Saint-Tropez, its gendarme, its yachts, Sénéquier, the Château which can be rented for 100,000 euros per week in the summer, its festivals, its three palaces: Le Byblos, La Messardière and La Réserve and... Brigitte Bardot!
It is, in part, to BB that we owe this cake that we call La Tropézienne.
In 1945, Alexandre Micka, a young Pole, arrived at the same time as the Americans.
He set up his bakery near the town hall of Saint-Tropez.
Alongside the pissaladières and croissants, from the 1950s on, he offered a brioche cake sprinkled with large grains of sugar, cut horizontally into two equal parts to accommodate a topping of light vanilla cream flavoured with orange blossom.
This recipe comes from his Polish grandmother.
In 1955, Roger Vadim settles in the village to shoot And God Created Woman, and Alexandre Micka is in charge of the film crew's meals.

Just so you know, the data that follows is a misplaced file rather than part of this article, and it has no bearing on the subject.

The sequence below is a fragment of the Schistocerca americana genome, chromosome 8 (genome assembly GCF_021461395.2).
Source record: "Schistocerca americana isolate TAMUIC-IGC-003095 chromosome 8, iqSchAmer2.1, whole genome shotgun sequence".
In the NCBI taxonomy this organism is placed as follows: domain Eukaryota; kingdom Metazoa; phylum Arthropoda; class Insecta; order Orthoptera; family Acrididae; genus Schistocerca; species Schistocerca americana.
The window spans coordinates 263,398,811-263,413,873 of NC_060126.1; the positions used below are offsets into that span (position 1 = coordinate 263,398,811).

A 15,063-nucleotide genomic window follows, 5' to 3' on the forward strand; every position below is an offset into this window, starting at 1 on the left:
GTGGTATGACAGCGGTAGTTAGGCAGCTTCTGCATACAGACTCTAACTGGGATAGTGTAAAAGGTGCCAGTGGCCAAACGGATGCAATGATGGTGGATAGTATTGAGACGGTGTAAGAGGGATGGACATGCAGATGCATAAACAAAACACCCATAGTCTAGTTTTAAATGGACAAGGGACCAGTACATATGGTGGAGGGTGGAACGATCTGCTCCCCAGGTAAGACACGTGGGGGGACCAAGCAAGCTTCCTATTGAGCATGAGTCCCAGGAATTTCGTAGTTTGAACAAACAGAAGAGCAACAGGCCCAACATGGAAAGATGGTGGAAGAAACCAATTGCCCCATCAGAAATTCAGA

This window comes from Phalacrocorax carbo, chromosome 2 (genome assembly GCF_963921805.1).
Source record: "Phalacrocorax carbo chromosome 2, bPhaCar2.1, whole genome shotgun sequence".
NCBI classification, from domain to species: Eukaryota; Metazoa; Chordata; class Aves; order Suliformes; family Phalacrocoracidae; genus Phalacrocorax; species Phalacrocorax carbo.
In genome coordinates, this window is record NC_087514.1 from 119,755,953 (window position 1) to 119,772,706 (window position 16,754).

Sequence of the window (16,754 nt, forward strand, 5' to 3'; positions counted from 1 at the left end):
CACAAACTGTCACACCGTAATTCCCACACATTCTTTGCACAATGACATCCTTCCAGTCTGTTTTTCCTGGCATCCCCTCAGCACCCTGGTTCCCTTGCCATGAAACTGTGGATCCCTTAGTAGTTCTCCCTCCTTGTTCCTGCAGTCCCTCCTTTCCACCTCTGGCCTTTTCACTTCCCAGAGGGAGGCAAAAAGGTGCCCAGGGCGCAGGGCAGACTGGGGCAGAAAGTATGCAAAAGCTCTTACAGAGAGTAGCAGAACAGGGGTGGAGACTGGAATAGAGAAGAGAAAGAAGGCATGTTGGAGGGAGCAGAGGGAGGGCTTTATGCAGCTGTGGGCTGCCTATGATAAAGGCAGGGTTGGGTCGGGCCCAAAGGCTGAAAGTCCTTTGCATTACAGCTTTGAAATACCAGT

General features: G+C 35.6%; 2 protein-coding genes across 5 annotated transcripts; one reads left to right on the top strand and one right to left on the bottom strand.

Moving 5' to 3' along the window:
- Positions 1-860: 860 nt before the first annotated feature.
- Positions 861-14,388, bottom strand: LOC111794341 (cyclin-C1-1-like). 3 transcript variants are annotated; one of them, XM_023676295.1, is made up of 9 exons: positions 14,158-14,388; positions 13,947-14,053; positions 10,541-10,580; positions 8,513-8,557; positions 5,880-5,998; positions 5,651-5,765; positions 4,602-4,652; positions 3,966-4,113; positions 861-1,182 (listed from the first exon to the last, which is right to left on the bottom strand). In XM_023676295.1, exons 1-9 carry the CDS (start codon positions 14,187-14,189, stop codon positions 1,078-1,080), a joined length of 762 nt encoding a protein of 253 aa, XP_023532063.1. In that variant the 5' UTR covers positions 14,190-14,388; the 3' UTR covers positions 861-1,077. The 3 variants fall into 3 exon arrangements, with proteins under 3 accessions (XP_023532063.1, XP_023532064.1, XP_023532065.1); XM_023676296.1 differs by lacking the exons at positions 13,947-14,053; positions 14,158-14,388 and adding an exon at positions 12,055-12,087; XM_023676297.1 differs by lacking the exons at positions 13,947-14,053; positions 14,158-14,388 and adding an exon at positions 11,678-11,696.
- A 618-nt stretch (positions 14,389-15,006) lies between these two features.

Brigitte Bardot then falls under the spell of this cake and suggests giving it a name.
It will be the "tarte tropézienne", a name that has now been registered.
The story continues when the "red communist billionaire" Jean-Baptiste Doumeng, a regular in Saint-Tropez, discovers La Tropézienne.
He works a lot in the food industry and joins forces with the pastry chef.
La Tropézienne spreads all over Europe.
In 1985, new association with another entrepreneur: Albert Dufrene.
A large workshop is set up in Cogolin and the success continues.
The old walls of the famous gendarmerie of Saint-Tropez (Var), made famous thanks to Jean Girault's film "Le gendarme de Saint-Tropez" (1964), will come back to life in 2015. A "museum of the gendarmerie and Tropezian cinema" will be installed there.